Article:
During the parameters settings, we fixed the neural network classifier in the below-mentioned condition. The two network models were trained using backpropagation (Gradient Descent) for the ERNN model and Levenberg backpropagation training algorithm for the DTDNN model with eight hidden neurons, sixteen input neurons, and four output neurons. The two network models were trained with 100% data samples and trained with 75% for each individual subject, and also, we fixed testing error tolerance of 0.1 during the testing with a .001 learning rate of the network model experimentally. During the classification, we normalized the samples between zero and one using the normalization procedure. The maximum iteration of the network was fixed and limited to 1000, and network error falls below 0.001 to determine the network performance [34, 39, 40]. Figures 2 and 3 present the construction of the ERNN and DTDNN models used in this experiment.
6. Outcome Analysis
Tables 1 and 2 showed the average accuracy of the network models implemented in the study. The results showed that the ERNN model has the highest overall classification accuracy of 90.82%, whereas the DTDNN model has the highest overall classification accuracy of 90.56%. The maximum classification accuracy of 91.91% and 91.76% was observed for subject 12. The average maximum classification accuracy of 93.97% and 3.87% was observed. The average minimum classification accuracy of 86.10% and 86.06% was observed. Average testing and training times for twenty subjects were 5.35 and 0.9205 seconds and 3.64 and 0.6545 for the convolution features using ERNN and DTDNN, respectively. From the study, we observed that the ERNN model performed better than the DTDNN model throughout the investigation, which is depicted in Figure 4. From the outcomes obtained in recognizing the eleven eye movements, it was seen that the performance of ERNN models using convolution features was high compared to the DTDNN architecture used in this study.
6.1. Single-Trial Analysis (STR) Using ERNN and DTDNN with Convolution Features
From the STR, it was concluded that S1 achieved 80% accuracy for rapid movement and open and 70% accuracy for left, up right, down right, up left, down left, close, and stare. S2 achieved 80% accuracy for up right, up left, and close and 70% accuracy for right, left, down right, down left, and stare. S3 achieved 80% accuracy for left, down right, and stare and 70% accuracy for up right, down left, and open. S4 achieved only 80% accuracy for down right, down left, open, and stare and 70% accuracy for right, up right, up left, and close. S5 achieved only 80% accuracy for down right and 70% accuracy for left, up right, up left, open, and stare. S6 achieved only 80% accuracy for left and down right and 70% accuracy for up right, up left, and down left. S7 achieved only 80% accuracy for left, down right, and up left and 70% accuracy for right, up right, and stare. S8 achieved 100% accuracy for close; 90% accuracy for left; 80% accuracy for up right, up left, and down left; and 70% accuracy for right, down right, open, and stare. S9 achieved 80% accuracy for down right and 70% accuracy for left, up left, and open. S10 achieved 100% accuracy for left and 80% accuracy for up right and stare. S11 achieved 80% accuracy for lateral movement and close and 70% accuracy for up right, open, and stare. S12 achieved 80% accuracy for open and stare and 70% accuracy for left, up right, down right, up left, and down left. S13 achieved 80% accuracy for down right and 70% accuracy for down left and stare. S14 achieved 80% accuracy for up right and 70% accuracy for left, up left, and stare. S15 achieved only 80% accuracy for up left and 70% accuracy for up right, down right, and down left. S16 achieved 80% accuracy for down left and open and 70% accuracy for left, up right, and stare. S17 achieved 80% accuracy for up right and down left and 70% accuracy for open and stare. S18 achieved 90% accuracy for open, 80% accuracy for left up right and stare, and 70% accuracy for up left. S19 achieved 80% accuracy for down right and 70% accuracy for left, up right, open, and stare. S20 achieved 80% accuracy for up right and stare and 70% accuracy for left and open using the ERNN model.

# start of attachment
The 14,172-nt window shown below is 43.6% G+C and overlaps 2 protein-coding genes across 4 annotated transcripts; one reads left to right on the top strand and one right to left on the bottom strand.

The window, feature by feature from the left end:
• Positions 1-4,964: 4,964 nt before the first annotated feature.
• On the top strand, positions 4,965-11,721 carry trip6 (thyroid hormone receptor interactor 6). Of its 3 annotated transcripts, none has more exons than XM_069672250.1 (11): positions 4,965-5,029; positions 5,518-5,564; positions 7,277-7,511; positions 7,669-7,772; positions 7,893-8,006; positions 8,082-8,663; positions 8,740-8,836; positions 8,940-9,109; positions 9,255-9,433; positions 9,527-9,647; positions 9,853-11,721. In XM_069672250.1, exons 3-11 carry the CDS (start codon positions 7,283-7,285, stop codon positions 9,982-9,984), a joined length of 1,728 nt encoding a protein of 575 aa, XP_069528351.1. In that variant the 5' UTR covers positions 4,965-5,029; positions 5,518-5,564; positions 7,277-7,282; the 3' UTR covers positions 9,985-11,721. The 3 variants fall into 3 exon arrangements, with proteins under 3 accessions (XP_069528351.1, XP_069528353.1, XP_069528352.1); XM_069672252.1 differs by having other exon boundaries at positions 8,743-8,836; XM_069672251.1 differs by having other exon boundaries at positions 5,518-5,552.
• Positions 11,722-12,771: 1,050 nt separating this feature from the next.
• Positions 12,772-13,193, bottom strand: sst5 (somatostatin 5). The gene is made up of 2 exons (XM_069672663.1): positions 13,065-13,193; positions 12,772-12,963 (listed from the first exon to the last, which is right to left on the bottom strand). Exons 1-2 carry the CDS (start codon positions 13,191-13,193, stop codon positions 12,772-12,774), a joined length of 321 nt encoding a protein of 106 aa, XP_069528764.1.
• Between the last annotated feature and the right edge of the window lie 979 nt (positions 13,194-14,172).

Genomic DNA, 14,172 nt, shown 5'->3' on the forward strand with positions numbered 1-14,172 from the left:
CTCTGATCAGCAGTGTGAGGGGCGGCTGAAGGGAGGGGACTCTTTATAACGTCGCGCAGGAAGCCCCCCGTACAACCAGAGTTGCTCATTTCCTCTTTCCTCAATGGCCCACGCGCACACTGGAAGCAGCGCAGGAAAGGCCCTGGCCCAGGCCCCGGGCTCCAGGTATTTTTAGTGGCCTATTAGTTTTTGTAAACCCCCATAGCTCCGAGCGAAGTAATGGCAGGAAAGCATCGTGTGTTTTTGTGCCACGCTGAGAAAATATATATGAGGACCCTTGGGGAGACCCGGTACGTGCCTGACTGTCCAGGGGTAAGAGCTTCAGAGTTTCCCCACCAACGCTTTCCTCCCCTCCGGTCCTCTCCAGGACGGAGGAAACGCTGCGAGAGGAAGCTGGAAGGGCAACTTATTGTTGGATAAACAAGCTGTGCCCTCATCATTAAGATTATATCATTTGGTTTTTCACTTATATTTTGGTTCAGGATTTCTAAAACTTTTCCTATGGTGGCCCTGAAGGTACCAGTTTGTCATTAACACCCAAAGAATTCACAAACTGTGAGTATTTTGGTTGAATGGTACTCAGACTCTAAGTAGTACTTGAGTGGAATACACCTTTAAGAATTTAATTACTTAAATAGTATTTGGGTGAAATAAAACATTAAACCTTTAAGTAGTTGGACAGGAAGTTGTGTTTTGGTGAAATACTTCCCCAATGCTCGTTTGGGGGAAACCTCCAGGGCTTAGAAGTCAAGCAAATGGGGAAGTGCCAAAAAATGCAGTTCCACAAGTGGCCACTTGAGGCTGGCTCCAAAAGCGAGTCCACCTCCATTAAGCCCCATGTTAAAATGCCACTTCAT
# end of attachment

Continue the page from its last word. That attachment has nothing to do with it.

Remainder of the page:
From the STR, it was concluded that S1 achieved 80% accuracy for rapid movement and open and 70% accuracy for left, up right, down right, up left, down left, close, and stare. S2 achieved 80% accuracy for up right, up left, and close and 70% accuracy for right, left, down right, down left, and stare. S3 achieved 80% accuracy for left, down right, and stare and 70% accuracy for up right, down left, and open. S4 achieved only 80% accuracy for down right, down left, open, and stare and 70% accuracy for right, up right, up left, and close. S5 achieved only 70% accuracy for left, up right, up left, open, and stare. S6 achieved only 80% accuracy for left and down right and 70% accuracy for up right, up left, and down left. S7 achieved only 80% accuracy for left, down right, and up left and 70% accuracy for right, up right, and stare. S8 achieved 100% accuracy for close; 90% accuracy for left; 80% accuracy for up right, up left, and down left; and 70% accuracy for right, down right, open, and stare. S9 achieved 80% accuracy for down right and 70% accuracy for left, up left, open, and stare. S10 achieved 100% accuracy for left; 80% accuracy for up right and stare; and 70% accuracy for up left, open, and stare. S11 achieved 80% accuracy for lateral movement and close and 70% accuracy for up right, open, and stare. S12 achieved 80% accuracy for open and close and 70% accuracy for left, up right, down right, up left, and down left. S13 achieved 80% accuracy for down right and 70% accuracy down left and stare. S14 achieved 80% accuracy for up right and 70% accuracy for left, up left, and stare. S15 achieved only 80% accuracy for up left and 70% accuracy for up right, down right, and down left. S16 achieved 80% accuracy for down left and open and 70% accuracy for left, up right, and stare. S17 achieved 80% accuracy for up right and down left and 70% accuracy for open and stare. S18 achieved 90% accuracy for open, 80% accuracy for left up right and stare, and 70% accuracy for up left. S19 achieved 80% accuracy for down right and 70% accuracy for left, up right, open, and stare. S20 achieved 80% accuracy for up right and stare and 70% accuracy for left and open using the DTDNN model.